One CD of this two-CD package is made up of needle drops of restored acetates and old 45s, surface noise evident in spite of attempts at noise reduction. The other CD is a bare-butt session of demos, just guitar and voice, complete with spoken song title intros, the occasional interruption from the sound booth and a string of extemporaneous noises which include guitar sleeve noise, accidental bumps of the guitar and shifting body noises. I mean, sound isn't my thing, but come on.
So somebody please tell me why I like this so much. I mean, the title track, Some Things Just Stick In Your Mind, frizzes out on the s's, Wishwanderer has surface noise like rhythm tracks from a different recording (it is, not surprisingly, one of the restored acetates), and the twelve demos from Bunyan's 1964 demo sessions, with their song-title intros, catch even the occasional breathy vocal gaffs of the one-take variety. Yet I sit here, eyes closed, listening to these songs over and over, floating back to the magical days of folk-pop of the British variety (early- to mid-60s) when Marianne Faithfull and Sandie Shaw topped the British charts while struggling to gain any respect stateside, wondering how Vashti Bunyan became myth rather than legend.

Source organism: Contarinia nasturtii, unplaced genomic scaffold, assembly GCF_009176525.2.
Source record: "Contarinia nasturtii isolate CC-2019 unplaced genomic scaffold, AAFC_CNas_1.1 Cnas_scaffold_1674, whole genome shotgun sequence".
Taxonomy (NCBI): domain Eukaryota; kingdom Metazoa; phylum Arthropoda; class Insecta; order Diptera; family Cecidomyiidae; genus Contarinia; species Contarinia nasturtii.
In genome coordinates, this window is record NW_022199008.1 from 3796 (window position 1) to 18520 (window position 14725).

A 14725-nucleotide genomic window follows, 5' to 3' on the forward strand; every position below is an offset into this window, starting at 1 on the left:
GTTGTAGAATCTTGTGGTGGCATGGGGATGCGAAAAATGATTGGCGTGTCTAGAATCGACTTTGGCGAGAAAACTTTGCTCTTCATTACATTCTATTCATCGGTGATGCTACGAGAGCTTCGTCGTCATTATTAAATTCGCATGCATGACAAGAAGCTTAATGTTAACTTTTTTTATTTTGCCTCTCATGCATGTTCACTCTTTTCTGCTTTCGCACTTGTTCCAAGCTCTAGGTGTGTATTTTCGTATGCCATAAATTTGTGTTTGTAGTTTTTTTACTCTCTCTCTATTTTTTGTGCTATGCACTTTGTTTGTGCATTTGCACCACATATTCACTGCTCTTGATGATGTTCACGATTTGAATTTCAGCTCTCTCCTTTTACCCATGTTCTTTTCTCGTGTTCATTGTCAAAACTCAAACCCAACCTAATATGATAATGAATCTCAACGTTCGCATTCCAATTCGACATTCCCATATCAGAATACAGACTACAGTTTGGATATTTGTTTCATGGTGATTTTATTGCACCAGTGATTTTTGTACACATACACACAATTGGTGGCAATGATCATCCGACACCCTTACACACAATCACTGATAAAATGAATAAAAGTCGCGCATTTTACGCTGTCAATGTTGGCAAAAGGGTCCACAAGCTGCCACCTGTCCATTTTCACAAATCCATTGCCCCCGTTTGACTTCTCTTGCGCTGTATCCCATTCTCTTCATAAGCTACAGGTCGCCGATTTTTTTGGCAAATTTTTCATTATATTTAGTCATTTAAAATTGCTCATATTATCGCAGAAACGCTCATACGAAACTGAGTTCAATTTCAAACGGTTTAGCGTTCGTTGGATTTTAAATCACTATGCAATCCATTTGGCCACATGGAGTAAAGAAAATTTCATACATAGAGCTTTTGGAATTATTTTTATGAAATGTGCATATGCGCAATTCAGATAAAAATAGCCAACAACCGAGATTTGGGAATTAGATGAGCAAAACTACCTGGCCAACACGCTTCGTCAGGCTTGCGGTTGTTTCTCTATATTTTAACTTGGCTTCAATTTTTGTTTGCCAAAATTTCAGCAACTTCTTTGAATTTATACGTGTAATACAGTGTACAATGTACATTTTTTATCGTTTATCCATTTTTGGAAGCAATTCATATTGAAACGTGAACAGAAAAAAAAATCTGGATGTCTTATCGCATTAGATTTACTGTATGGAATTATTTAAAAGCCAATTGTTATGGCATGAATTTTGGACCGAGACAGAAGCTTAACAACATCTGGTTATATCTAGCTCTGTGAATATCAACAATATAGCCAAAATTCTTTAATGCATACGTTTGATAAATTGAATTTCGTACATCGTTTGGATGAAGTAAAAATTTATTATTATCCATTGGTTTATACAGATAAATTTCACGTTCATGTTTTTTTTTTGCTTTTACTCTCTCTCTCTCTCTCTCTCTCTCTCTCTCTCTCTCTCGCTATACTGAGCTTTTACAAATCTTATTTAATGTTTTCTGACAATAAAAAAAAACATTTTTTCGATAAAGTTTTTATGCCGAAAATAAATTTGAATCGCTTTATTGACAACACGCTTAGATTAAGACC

There seems to be something more there than the voice or the song. Her voice, in fact, comes off somewhat disconnected to the song. There is a vocal apathy, a sort of anti-Aretha technique, which sounds like either Patience or Prudence ten years later as a solo, albeit with superior material. It is eerie, but maybe that is the allure. Maybe it is an unidentifiable innocence in the face of reality that makes each track a scene from a Hollywood movie of the period, long-haired and mustachioed Adonis racing slow-motion toward beautiful long-haired girl in a field of daisies. Maybe it's just the lack of presumption (yes, attitude does make a difference sometimes).
Whatever it is, it works. And it should have worked. Some Things Just Stick In Your Mind may be the focal track, and it is good enough to have received massive airplay with the right break back in the day, but the rest of the tracks stand out as well. The two versions of "Winter Is Blue" are as different as can be, the first presented the full production version and the second simpler and more low key, but they are the same song and each could have scored. Same with Girl's Song In Winter and Don't Believe (listed as Don't Believe What They Say in the demo session).
In spite of what Bunyan wants us to believe, this is folk. Well, actually folk-psych, to my ears. But it is pop, too. In her liner notes, she writes (about the demos) "...I thought that they could prove once and for all that I was not (and am not) a folk singer. These were my pop songs, mostly written when I was an eighteen-year-old art student&mdashj;with great pop arrangements in my head that never happened." Perhaps now that she is creating a career decades later, the folk stigma is something she wants to avoid, but she has nothing to be ashamed of here. The music may sound dated in terms of style, but it is a style which has never really gone out of date. In fact, I do believe that Vashti Bunyan deserves her legend status. This is good stuff, surface noise and all.
Edited by: David N. Pyles
Copyright 2007, Peterborough Folk Music Society.
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